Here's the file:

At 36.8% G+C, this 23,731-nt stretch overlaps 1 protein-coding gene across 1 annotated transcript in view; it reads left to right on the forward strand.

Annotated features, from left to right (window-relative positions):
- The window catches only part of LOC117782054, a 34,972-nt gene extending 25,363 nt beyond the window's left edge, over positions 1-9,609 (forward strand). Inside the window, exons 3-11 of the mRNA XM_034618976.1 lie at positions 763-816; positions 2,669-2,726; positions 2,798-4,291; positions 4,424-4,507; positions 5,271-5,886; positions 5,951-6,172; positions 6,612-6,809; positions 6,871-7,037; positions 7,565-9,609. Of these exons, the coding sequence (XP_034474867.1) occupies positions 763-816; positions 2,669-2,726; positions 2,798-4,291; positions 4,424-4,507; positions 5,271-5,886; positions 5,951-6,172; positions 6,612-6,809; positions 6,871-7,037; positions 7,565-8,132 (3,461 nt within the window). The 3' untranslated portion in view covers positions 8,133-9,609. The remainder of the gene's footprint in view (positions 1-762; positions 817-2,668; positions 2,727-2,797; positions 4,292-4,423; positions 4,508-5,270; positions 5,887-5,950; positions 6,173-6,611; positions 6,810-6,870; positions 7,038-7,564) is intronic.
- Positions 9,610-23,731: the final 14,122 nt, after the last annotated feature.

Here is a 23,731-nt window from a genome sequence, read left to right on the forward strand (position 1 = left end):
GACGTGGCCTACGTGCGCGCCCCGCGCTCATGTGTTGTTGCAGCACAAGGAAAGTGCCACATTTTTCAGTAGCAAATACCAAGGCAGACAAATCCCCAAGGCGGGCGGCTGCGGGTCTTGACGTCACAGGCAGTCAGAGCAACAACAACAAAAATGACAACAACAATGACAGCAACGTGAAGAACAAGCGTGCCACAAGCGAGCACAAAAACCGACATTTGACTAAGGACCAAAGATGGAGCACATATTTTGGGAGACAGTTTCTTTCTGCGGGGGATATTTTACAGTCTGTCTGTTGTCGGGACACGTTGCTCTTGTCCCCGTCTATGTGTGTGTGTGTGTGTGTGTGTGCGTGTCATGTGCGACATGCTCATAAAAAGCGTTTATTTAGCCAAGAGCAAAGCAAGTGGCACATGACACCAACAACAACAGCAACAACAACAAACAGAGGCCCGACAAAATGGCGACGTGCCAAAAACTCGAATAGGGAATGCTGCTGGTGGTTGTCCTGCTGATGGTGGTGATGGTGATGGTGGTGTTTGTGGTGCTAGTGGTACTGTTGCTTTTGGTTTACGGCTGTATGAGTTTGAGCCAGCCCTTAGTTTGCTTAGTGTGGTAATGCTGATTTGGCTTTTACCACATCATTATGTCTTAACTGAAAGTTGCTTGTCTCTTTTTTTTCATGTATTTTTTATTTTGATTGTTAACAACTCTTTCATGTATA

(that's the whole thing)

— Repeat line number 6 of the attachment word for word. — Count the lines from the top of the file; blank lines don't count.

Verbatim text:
GACGTGGCCTACGTGCGCGCCCCGCGCTCATGTGTTGTTGCAGCACAAGGAAAGTGCCACATTTTTCAGTAGCAAATACCAAGGCAGACAAATCCCCAAGGCGGGCGGCTGCGGGTCTTGACGTCACAGGCAGTCAGAGCAACAACAACAAAAATGACAACAACAATGACAGCAACGTGAAGAACAAGCGTGCCACAAGCGAGCACAAAAACCGACATTTGACTAAGGACCAAAGATGGAGCACATATTTTGGGAGACAGTTTCTTTCTGCGGGGGATATTTTACAGTCTGTCTGTTGTCGGGACACGTTGCTCTTGTCCCCGTCTATGTGTGTGTGTGTGTGTGTGTGTGCGTGTCATGTGCGACATGCTCATAAAAAGCGTTTATTTAGCCAAGAGCAAAGCAAGTGGCACATGACACCAACAACAACAGCAACAACAACAAACAGAGGCCCGACAAAATGGCGACGTGCCAAAAACTCGAATAGGGAATGCTGCTGGTGGTTGTCCTGCTGATGGTGGTGATGGTGATGGTGGTGTTTGTGGTGCTAGTGGTACTGTTGCTTTTGGTTTACGGCTGTATGAGTTTGAGCCAGCCCTTAGTTTGCTTAGTGTGGTAATGCTGATTTGGCTTTTACCACATCATTATGTCTTAACTGAAAGTTGCTTGTCTCTTTTTTTTCATGTATTTTTTATTTTGATTGTTAACAACTCTTTCATGTATA